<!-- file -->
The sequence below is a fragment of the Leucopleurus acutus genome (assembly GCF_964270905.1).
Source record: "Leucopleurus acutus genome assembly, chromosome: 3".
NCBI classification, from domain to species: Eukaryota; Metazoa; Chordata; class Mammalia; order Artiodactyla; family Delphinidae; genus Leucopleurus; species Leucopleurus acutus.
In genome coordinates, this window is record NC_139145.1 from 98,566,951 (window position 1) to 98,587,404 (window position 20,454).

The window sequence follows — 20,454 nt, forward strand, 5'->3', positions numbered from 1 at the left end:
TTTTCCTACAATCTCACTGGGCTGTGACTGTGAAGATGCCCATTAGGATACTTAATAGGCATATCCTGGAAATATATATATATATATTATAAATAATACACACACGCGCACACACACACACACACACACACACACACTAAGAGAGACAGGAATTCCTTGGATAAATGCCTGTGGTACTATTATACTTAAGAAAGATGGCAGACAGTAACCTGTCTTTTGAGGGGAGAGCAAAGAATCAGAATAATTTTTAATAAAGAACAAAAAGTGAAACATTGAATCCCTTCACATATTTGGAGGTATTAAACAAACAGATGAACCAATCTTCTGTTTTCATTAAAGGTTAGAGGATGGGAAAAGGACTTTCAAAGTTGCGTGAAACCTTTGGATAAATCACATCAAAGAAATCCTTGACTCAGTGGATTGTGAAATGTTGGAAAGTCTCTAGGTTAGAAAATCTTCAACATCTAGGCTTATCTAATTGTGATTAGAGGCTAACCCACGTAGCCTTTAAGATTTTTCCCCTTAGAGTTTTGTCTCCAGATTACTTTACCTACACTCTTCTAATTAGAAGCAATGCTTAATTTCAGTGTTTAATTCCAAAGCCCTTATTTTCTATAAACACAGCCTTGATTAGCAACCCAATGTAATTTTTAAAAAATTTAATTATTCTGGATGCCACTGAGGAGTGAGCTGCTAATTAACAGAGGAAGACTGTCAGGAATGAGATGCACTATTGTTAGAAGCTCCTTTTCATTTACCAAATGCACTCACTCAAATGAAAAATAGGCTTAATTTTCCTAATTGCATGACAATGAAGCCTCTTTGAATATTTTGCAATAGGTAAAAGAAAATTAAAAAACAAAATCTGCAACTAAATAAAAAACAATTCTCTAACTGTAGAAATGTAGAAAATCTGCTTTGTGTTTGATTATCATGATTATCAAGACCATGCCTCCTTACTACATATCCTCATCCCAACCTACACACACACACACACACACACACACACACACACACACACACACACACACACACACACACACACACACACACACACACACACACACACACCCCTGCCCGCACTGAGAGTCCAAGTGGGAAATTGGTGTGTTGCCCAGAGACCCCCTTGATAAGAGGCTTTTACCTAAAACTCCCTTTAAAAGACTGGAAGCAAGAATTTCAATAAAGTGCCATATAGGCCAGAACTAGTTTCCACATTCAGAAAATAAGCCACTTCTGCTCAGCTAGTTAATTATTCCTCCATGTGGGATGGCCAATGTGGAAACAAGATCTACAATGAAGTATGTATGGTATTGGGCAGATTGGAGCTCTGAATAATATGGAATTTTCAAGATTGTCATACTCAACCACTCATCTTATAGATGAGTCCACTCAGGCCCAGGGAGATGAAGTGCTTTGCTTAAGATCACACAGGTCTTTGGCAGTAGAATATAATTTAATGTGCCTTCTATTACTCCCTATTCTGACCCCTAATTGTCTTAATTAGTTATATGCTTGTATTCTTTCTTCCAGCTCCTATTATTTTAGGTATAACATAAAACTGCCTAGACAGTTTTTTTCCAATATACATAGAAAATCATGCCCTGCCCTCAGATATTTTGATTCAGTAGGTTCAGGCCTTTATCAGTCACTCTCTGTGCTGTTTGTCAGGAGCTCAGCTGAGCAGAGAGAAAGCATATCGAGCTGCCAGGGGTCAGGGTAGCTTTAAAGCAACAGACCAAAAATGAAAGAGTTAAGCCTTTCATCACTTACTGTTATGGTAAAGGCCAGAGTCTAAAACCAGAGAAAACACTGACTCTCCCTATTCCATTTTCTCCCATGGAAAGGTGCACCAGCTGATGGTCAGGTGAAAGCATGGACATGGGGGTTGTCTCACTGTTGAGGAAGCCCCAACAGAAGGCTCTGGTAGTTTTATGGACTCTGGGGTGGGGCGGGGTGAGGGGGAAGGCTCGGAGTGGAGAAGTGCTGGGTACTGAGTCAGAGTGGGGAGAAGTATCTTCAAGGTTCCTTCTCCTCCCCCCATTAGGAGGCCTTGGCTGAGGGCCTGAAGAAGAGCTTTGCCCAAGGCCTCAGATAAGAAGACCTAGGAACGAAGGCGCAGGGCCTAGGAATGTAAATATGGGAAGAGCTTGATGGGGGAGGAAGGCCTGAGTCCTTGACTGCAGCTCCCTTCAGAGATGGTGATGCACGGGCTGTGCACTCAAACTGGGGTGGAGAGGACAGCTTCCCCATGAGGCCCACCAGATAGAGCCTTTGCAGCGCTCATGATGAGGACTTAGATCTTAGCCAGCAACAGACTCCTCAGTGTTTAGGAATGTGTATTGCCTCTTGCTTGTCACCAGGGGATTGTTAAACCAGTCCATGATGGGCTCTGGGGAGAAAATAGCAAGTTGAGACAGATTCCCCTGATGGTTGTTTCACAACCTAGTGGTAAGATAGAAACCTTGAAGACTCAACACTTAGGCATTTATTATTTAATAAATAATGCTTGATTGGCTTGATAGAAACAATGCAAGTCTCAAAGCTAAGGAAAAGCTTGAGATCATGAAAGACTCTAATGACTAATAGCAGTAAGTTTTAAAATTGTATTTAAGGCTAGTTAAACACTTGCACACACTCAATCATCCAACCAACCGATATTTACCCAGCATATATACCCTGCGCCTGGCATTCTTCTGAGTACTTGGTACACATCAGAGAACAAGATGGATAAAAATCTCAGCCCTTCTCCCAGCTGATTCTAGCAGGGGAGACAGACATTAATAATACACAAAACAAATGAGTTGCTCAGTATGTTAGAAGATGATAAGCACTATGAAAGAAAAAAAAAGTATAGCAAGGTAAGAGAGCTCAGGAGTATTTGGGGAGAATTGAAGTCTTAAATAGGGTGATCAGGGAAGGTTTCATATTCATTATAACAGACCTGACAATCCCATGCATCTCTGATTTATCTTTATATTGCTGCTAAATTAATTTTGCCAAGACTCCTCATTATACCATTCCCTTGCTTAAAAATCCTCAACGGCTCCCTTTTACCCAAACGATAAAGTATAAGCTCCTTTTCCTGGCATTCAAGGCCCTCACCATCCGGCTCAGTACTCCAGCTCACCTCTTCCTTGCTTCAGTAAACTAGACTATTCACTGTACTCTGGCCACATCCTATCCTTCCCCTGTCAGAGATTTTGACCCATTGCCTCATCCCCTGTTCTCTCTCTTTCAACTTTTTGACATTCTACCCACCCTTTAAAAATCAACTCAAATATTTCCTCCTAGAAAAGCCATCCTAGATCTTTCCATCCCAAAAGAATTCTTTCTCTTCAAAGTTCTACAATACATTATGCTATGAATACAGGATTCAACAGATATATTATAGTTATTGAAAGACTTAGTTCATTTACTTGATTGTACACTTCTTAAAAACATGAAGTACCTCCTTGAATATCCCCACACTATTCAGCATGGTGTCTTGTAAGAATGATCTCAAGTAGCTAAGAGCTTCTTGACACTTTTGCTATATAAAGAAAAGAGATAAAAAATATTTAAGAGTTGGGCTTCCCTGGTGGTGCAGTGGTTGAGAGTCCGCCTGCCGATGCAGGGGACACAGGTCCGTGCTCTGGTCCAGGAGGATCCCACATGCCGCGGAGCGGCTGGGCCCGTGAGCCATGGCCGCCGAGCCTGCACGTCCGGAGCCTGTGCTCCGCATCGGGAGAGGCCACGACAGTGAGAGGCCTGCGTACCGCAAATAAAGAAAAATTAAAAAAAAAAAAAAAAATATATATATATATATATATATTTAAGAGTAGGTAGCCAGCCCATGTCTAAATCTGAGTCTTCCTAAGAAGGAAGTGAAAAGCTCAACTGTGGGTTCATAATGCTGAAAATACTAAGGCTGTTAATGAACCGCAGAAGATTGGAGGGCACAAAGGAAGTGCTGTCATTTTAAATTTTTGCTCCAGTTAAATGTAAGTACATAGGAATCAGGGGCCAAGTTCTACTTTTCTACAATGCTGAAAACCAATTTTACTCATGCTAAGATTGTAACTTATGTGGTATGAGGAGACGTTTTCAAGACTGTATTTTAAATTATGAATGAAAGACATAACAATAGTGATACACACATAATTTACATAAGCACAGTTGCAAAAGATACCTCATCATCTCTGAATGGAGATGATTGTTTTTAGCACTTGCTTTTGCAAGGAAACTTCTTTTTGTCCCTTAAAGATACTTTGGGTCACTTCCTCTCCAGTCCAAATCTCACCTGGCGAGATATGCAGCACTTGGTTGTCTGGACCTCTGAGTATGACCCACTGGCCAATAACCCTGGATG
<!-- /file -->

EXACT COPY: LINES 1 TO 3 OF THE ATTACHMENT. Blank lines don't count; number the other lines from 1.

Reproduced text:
The sequence below is a fragment of the Leucopleurus acutus genome (assembly GCF_964270905.1).
Source record: "Leucopleurus acutus genome assembly, chromosome: 3".
NCBI classification, from domain to species: Eukaryota; Metazoa; Chordata; class Mammalia; order Artiodactyla; family Delphinidae; genus Leucopleurus; species Leucopleurus acutus.